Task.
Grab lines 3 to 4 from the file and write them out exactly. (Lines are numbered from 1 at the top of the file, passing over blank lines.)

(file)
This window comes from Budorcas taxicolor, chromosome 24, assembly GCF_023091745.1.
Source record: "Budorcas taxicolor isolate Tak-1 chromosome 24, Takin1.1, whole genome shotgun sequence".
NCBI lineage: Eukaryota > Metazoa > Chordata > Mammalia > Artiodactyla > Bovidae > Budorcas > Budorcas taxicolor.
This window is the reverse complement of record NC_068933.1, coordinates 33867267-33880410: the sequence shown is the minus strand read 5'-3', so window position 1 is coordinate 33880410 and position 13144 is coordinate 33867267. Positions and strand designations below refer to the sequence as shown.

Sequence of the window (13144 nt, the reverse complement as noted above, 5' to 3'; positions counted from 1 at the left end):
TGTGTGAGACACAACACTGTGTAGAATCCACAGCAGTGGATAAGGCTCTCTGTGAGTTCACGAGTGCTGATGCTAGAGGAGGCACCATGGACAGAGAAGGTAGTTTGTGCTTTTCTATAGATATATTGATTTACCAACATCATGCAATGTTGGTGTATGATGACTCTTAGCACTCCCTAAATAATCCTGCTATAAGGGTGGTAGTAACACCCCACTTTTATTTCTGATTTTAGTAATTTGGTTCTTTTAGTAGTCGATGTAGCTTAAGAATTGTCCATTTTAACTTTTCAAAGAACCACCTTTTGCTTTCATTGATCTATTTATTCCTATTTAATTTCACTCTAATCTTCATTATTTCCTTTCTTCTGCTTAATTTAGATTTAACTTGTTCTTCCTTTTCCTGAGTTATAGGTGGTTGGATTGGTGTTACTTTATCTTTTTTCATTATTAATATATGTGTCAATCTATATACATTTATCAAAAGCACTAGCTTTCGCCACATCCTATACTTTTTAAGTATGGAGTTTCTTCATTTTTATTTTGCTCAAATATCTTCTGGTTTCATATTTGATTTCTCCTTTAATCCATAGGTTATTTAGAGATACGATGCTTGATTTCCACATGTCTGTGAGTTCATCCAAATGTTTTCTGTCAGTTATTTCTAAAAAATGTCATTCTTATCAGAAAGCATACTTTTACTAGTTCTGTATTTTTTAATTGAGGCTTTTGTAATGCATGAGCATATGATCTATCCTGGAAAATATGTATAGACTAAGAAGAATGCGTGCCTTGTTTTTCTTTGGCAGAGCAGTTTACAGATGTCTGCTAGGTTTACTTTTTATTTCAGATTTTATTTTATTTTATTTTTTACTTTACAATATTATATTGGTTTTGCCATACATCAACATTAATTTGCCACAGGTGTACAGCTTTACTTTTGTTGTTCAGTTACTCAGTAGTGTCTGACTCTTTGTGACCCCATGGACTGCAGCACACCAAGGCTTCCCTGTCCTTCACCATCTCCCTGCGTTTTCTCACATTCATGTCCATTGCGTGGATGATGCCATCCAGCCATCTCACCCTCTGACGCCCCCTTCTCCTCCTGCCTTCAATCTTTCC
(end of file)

NCBI lineage: Eukaryota > Metazoa > Chordata > Mammalia > Artiodactyla > Bovidae > Budorcas > Budorcas taxicolor.
This window is the reverse complement of record NC_068933.1, coordinates 33867267-33880410: the sequence shown is the minus strand read 5'-3', so window position 1 is coordinate 33880410 and position 13144 is coordinate 33867267. Positions and strand designations below refer to the sequence as shown.